Amcor Capital Corp., the Irvine real estate syndicator under criminal investigation by the Internal Revenue Service for alleged tax fraud, has been sued for alleged fraud and negligence by a disgruntled investor.
The suit was filed in U.S. District Court in Los Angeles on June 29 but was not served on Amcor and its officers until earlier this week. Named as defendants are Amcor, founder Frederick H. Behrens of Newport Beach, former president George L. Schrieber of Villa Park, and current president Robert A. Wright, an Illinois resident.
The action was filed on behalf of a South Carolina investor, said Edward Gartenberg, a Los Angeles attorney whose firm filed the suit. Gartenberg said he will seek to establish a class action on behalf of all the investors in the nearly 140 limited partnerships established by Amcor.
In a search warrant affidavit filed in U.S. District Court in Los Angeles earlier this year, an IRS agent alleged that Amcor and its top officers defrauded the government of as much as $700 million by setting up phony agricultural leases that enabled investors to take deductions for expenditures that were not actually made. More than 4,000 people pumped $200 million into Amcor-arranged agricultural investments from 1982 to 1986 to take advantage of substantial tax benefits allowed by the government during that period.
Liability for Back Taxes
While the individual investors are not liable in any criminal action the IRS might bring, they would be liable for back taxes, interest and perhaps penalties for deductions taken that are shown to have been created by a fraud.
Although the suit does not seek specific damages, it accuses Amcor and the other defendants of violating the federal Racketeering Influenced and Corrupt Organizations Act--a charge that, if proven, triples any damages that are awarded in a civil suit.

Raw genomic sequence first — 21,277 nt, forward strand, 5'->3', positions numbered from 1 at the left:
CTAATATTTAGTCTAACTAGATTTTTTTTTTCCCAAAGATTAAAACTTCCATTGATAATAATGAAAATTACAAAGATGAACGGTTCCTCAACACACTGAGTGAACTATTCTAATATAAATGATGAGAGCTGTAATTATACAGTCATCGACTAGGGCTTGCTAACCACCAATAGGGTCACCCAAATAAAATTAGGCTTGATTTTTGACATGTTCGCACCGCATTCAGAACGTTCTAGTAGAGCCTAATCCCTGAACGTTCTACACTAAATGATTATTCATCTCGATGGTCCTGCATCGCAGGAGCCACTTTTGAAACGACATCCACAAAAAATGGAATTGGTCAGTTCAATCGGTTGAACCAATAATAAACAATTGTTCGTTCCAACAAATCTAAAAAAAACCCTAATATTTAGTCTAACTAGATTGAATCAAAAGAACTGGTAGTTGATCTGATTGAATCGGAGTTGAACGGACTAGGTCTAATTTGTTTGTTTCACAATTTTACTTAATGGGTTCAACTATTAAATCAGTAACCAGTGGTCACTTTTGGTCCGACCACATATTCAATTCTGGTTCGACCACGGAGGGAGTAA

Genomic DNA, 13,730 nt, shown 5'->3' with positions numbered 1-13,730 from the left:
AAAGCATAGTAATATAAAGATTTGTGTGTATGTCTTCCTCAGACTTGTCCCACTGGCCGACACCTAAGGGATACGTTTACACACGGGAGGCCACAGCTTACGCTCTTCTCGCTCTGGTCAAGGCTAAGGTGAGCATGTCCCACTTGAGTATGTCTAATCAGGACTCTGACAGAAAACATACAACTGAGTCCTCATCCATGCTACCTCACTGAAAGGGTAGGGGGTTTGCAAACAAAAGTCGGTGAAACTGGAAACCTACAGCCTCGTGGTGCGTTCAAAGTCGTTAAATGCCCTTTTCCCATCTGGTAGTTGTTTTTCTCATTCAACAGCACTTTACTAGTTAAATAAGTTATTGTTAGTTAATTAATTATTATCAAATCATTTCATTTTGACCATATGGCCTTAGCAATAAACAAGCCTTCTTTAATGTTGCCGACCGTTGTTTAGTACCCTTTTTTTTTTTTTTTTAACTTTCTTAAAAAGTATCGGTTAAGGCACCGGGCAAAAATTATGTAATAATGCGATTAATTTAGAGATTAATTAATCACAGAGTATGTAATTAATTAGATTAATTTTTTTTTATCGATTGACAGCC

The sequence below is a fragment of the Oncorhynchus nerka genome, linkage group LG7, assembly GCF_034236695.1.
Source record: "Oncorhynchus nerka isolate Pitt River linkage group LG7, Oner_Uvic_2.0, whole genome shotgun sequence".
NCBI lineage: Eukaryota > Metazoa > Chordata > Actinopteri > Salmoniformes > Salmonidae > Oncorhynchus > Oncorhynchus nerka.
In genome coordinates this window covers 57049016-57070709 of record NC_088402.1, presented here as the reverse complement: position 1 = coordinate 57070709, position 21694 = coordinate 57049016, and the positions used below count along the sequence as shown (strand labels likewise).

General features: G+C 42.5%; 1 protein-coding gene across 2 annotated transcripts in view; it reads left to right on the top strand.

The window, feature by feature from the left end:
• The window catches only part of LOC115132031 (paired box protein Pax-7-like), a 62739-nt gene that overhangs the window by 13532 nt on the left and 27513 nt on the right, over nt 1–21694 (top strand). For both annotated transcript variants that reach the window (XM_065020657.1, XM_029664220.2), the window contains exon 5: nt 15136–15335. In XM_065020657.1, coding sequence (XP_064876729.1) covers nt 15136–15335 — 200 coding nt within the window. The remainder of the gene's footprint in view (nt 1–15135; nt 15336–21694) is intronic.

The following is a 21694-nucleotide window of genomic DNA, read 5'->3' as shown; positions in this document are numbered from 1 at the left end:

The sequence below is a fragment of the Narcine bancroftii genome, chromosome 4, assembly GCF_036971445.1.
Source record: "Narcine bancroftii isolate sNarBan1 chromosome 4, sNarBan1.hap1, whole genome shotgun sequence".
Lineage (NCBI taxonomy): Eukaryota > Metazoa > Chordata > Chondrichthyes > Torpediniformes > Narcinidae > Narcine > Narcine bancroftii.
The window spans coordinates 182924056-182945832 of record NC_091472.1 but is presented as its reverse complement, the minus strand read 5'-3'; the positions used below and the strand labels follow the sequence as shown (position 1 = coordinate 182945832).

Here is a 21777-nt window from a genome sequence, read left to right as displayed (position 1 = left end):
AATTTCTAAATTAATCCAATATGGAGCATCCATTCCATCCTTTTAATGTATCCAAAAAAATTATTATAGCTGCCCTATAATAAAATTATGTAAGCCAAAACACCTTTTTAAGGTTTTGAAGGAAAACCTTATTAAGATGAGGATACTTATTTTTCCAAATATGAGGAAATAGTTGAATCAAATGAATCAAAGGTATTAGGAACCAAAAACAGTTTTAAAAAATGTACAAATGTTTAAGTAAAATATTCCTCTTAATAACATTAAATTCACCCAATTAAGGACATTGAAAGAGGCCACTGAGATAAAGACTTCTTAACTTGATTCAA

Wright said Wednesday that he is aware of the suit but that he and the other defendants have been advised by the company's tax attorneys to make no comment.
He also has declined comment on the allegations in the IRS probe.
Attorneys handling the suit against Amcor said it was filed on behalf of investor J. Drayton Hastie, a retired telecommunications industry executive who invested $160,000 in three Amcor partnerships.
Although the suit was filed after the IRS criminal probe was publicly revealed on June 8, and cites the scheme outlined in the IRS agent's search-warrant affidavit, Gartenberg said it was being prepared months before that. He said Hastie had grown concerned because Amcor officials were difficult to reach and it was hard to get information from them.
The suit alleges that Amcor, which acted as managing agent for the various limited partnerships, and Behrens, Schrieber and Wright, who acted as general partners, failed to fully inform investors of their risks.
The suit also alleges that the three men and the company committed securities fraud by failing to disclose in the circulars submitted to investors several crucial aspects of Behrens' background--specifically that he had filed a personal bankruptcy petition in 1975 and had stipulated to a 1974 judgment that was based in part on a claim that he defrauded a client.